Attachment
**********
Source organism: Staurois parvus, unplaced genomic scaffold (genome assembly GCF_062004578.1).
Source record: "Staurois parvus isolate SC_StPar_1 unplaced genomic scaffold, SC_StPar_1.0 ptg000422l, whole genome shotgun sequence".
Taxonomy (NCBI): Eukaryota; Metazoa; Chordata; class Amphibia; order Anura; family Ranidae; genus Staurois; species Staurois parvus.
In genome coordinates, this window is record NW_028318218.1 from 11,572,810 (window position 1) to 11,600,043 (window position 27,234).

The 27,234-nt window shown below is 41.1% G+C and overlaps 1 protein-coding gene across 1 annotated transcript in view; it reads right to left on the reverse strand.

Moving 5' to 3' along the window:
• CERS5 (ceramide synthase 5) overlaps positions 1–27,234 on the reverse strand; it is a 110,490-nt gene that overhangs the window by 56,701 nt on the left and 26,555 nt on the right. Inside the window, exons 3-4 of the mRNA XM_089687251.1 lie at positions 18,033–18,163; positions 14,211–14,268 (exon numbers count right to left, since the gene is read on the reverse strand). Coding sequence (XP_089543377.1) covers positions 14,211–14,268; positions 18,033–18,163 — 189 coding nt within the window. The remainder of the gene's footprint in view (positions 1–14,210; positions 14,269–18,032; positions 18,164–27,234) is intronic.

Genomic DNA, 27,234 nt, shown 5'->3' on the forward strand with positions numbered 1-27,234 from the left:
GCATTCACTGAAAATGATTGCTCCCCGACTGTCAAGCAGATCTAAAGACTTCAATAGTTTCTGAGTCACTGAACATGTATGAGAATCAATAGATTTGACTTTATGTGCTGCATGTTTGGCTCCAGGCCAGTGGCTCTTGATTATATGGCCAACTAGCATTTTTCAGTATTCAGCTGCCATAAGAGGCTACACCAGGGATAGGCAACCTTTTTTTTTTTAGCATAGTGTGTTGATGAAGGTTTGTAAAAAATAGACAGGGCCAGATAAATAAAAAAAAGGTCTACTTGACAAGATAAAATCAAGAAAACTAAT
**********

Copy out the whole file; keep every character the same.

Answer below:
Source organism: Staurois parvus, unplaced genomic scaffold (genome assembly GCF_062004578.1).
Source record: "Staurois parvus isolate SC_StPar_1 unplaced genomic scaffold, SC_StPar_1.0 ptg000422l, whole genome shotgun sequence".
Taxonomy (NCBI): Eukaryota; Metazoa; Chordata; class Amphibia; order Anura; family Ranidae; genus Staurois; species Staurois parvus.
In genome coordinates, this window is record NW_028318218.1 from 11,572,810 (window position 1) to 11,600,043 (window position 27,234).

The 27,234-nt window shown below is 41.1% G+C and overlaps 1 protein-coding gene across 1 annotated transcript in view; it reads right to left on the reverse strand.

Moving 5' to 3' along the window:
• CERS5 (ceramide synthase 5) overlaps positions 1–27,234 on the reverse strand; it is a 110,490-nt gene that overhangs the window by 56,701 nt on the left and 26,555 nt on the right. Inside the window, exons 3-4 of the mRNA XM_089687251.1 lie at positions 18,033–18,163; positions 14,211–14,268 (exon numbers count right to left, since the gene is read on the reverse strand). Coding sequence (XP_089543377.1) covers positions 14,211–14,268; positions 18,033–18,163 — 189 coding nt within the window. The remainder of the gene's footprint in view (positions 1–14,210; positions 14,269–18,032; positions 18,164–27,234) is intronic.

Genomic DNA, 27,234 nt, shown 5'->3' on the forward strand with positions numbered 1-27,234 from the left:
GCATTCACTGAAAATGATTGCTCCCCGACTGTCAAGCAGATCTAAAGACTTCAATAGTTTCTGAGTCACTGAACATGTATGAGAATCAATAGATTTGACTTTATGTGCTGCATGTTTGGCTCCAGGCCAGTGGCTCTTGATTATATGGCCAACTAGCATTTTTCAGTATTCAGCTGCCATAAGAGGCTACACCAGGGATAGGCAACCTTTTTTTTTTTAGCATAGTGTGTTGATGAAGGTTTGTAAAAAATAGACAGGGCCAGATAAATAAAAAAAAGGTCTACTTGACAAGATAAAATCAAGAAAACTAAT